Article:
Greek Prime Minister and Socialist International (SI) President George Papandreou addressed on Sunday a message to a meeting of the SI's presidium taking place in New York.
Explaining the reasons of his absence from the presidium's meeting, Papandreou referred to his "urgent obligations in Greece" and the ongoing negotiations regarding the economic crisis.
"From the very first moment of the (economic) crisis, our organisation elaborated a series of concrete ideas and initiatives that could stop it. Unfortunately, both the international community and the European Union appeared too slow and divided in their reaction," Papandreou noted in his message.
"Today, the global economic situation becomes more and more fragile and the end of the crisis seems yet too far. It threatens the banking sector, the stability of developed economies and undermines international efforts for achieving the UN's Millenium Targets" the Greek premier added.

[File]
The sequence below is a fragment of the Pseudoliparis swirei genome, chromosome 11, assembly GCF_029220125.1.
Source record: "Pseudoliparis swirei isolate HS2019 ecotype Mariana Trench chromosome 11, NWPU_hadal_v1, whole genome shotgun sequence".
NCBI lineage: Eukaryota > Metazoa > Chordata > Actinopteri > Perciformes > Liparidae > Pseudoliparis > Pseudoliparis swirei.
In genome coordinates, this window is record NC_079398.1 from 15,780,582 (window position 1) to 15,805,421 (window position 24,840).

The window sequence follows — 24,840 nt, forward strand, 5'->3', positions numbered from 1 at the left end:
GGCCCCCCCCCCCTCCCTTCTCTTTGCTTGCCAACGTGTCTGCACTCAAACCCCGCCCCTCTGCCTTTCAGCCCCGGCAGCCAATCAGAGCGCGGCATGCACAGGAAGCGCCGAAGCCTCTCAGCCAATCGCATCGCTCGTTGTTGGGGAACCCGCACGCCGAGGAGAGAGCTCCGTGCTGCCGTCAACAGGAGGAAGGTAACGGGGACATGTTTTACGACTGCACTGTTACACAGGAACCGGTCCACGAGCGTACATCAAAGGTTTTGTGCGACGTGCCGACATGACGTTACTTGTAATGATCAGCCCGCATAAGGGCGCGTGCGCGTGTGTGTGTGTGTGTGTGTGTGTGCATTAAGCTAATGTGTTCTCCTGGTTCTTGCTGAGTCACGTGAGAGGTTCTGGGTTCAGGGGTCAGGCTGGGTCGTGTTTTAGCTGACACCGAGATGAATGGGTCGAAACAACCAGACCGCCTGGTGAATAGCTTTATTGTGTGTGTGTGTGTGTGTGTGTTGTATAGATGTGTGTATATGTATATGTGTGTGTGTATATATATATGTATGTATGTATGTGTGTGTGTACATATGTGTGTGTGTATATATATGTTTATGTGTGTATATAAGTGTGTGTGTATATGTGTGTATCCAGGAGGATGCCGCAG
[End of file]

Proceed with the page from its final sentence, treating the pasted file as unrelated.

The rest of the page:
Referring to the Greek crisis, Papandreou noted that his government and the Greek citizens "are faced with tremendous challenges. In this extremely adverse economic environment we are materialising a very strict, restrictive, programme promoting in parallel a series of unprecedented reforms. In answer to all those that question our efforts, we are proud to say hold that in the year 2010 we achieved the greatest deficit decrease in the Eurozone, a decrease of 5%, from 36 billion euros to 24 billion. Primary state spendings decreased by 10 billion euros."
"Nevertheless, many things remain to be done. Not only in the sector of fiscal reform but in structural reforms as well, reforms that will again make our country a competitive country and will allow us to achieve growth, viable debt and new jobs," the SI president also said.
Papandreou underlined that "the settlement of the Greek debt is not enough in handling the broader repercussions and the real causes of the economic crisis in Europe. Greece represents only 3% of the Eurozone's debt and only 2.5% of the Eurozone's GDP," noting "the urgent need for strategic decisions that would shield European Union member-states against similar crises in the future."
"We need permanent stabilising mechanisms and new fiscal tools in order to promote solidarity and social justice," Papandreou stressed in his message.
The Greek premier concluded by appealing for an immediate action as regards climate change.
"We must act immediately if we want to protect future generations," he underlined.